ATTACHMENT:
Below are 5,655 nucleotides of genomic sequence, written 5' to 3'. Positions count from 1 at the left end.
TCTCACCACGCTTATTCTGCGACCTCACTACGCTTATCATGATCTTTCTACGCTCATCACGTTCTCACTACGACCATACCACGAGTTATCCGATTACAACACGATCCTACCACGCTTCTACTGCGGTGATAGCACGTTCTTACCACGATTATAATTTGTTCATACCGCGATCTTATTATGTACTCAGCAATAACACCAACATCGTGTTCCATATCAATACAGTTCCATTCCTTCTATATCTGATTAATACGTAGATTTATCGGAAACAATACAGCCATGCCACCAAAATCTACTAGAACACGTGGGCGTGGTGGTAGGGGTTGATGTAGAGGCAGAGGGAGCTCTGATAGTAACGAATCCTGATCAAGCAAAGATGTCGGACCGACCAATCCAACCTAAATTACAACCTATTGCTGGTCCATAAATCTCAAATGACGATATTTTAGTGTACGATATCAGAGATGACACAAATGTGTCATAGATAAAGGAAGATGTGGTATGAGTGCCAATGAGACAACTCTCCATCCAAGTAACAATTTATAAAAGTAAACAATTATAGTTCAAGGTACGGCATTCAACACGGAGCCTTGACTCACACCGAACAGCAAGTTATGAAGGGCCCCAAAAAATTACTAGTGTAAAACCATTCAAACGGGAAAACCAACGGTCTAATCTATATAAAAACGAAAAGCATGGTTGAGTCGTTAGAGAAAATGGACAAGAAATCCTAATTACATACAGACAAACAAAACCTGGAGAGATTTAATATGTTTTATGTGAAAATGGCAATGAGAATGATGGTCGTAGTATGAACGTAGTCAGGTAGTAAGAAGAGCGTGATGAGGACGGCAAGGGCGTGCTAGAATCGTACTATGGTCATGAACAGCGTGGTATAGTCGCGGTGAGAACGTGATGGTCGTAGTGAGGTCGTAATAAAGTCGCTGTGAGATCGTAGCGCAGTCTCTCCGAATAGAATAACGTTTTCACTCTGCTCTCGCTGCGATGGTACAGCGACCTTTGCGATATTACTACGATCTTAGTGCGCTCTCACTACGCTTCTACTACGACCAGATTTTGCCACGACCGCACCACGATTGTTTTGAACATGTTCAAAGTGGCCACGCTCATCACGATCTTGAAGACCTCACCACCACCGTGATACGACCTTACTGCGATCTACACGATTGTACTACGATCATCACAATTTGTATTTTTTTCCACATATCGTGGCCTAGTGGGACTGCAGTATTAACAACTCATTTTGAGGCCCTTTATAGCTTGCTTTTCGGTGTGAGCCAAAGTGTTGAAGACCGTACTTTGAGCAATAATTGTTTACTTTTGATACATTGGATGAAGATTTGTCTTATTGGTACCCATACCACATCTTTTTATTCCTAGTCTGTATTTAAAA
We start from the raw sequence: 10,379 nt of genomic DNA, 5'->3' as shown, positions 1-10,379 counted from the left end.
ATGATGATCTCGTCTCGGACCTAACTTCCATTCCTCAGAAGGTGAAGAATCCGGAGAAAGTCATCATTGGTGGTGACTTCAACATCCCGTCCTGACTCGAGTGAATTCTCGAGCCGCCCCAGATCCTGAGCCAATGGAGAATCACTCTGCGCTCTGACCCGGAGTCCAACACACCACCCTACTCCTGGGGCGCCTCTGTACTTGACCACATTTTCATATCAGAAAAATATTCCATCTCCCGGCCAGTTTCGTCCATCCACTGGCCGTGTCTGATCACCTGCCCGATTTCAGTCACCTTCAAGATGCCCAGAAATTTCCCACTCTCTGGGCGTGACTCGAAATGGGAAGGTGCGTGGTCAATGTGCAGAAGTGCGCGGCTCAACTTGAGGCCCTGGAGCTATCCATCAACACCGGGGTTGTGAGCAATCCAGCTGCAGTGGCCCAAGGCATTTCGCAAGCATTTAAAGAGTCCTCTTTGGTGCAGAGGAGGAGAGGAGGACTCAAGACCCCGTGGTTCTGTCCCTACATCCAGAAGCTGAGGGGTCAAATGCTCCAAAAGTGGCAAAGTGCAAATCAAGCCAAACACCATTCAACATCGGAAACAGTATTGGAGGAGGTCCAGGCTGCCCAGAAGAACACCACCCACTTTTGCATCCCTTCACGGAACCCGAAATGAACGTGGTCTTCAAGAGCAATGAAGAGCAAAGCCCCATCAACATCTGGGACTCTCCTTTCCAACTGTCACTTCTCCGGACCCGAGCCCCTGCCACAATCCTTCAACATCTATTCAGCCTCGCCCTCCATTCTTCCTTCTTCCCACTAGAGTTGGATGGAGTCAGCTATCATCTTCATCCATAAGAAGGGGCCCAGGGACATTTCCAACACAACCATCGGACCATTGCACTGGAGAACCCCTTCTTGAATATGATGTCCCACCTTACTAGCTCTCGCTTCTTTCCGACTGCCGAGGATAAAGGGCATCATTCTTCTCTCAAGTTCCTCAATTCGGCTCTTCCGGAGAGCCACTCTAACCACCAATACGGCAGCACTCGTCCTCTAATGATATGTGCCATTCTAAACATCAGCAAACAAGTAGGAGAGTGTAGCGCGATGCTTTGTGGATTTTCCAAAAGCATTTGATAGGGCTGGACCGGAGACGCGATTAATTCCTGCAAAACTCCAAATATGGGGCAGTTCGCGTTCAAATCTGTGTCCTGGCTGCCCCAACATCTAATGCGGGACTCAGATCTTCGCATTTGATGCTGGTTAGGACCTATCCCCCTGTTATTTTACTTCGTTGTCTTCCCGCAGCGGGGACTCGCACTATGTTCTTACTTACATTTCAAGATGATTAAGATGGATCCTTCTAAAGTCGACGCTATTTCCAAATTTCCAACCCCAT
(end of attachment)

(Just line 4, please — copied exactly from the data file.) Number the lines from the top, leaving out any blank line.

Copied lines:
ATGATGATCTCGTCTCGGACCTAACTTCCATTCCTCAGAAGGTGAAGAATCCGGAGAAAGTCATCATTGGTGGTGACTTCAACATCCCGTCCTGACTCGAGTGAATTCTCGAGCCGCCCCAGATCCTGAGCCAATGGAGAATCACTCTGCGCTCTGACCCGGAGTCCAACACACCACCCTACTCCTGGGGCGCCTCTGTACTTGACCACATTTTCATATCAGAAAAATATTCCATCTCCCGGCCAGTTTCGTCCATCCACTGGCCGTGTCTGATCACCTGCCCGATTTCAGTCACCTTCAAGATGCCCAGAAATTTCCCACTCTCTGGGCGTGACTCGAAATGGGAAGGTGCGTGGTCAATGTGCAGAAGTGCGCGGCTCAACTTGAGGCCCTGGAGCTATCCATCAACACCGGGGTTGTGAGCAATCCAGCTGCAGTGGCCCAAGGCATTTCGCAAGCATTTAAAGAGTCCTCTTTGGTGCAGAGGAGGAGAGGAGGACTCAAGACCCCGTGGTTCTGTCCCTACATCCAGAAGCTGAGGGGTCAAATGCTCCAAAAGTGGCAAAGTGCAAATCAAGCCAAACACCATTCAACATCGGAAACAGTATTGGAGGAGGTCCAGGCTGCCCAGAAGAACACCACCCACTTTTGCATCCCTTCACGGAACCCGAAATGAACGTGGTCTTCAAGAGCAATGAAGAGCAAAGCCCCATCAACATCTGGGACTCTCCTTTCCAACTGTCACTTCTCCGGACCCGAGCCCCTGCCACAATCCTTCAACATCTATTCAGCCTCGCCCTCCATTCTTCCTTCTTCCCACTAGAGTTGGATGGAGTCAGCTATCATCTTCATCCATAAGAAGGGGCCCAGGGACATTTCCAACACAACCATCGGACCATTGCACTGGAGAACCCCTTCTTGAATATGATGTCCCACCTTACTAGCTCTCGCTTCTTTCCGACTGCCGAGGATAAAGGGCATCATTCTTCTCTCAAGTTCCTCAATTCGGCTCTTCCGGAGAGCCACTCTAACCACCAATACGGCAGCACTCGTCCTCTAATGATATGTGCCATTCTAAACATCAGCAAACAAGTAGGAGAGTGTAGCGCGATGCTTTGTGGATTTTCCAAAAGCATTTGATAGGGCTGGACCGGAGACGCGATTAATTCCTGCAAAACTCCAAATATGGGGCAGTTCGCGTTCAAATCTGTGTCCTGGCTGCCCCAACATCTAATGCGGGACTCAGATCTTCGCATTTGATGCTGGTTAGGACCTATCCCCCTGTTATTTTACTTCGTTGTCTTCCCGCAGCGGGGACTCGCACTATGTTCTTACTTACATTTCAAGATGATTAAGATGGATCCTTCTAAAGTCGACGCTATTTCCAAATTTCCAACCCCAT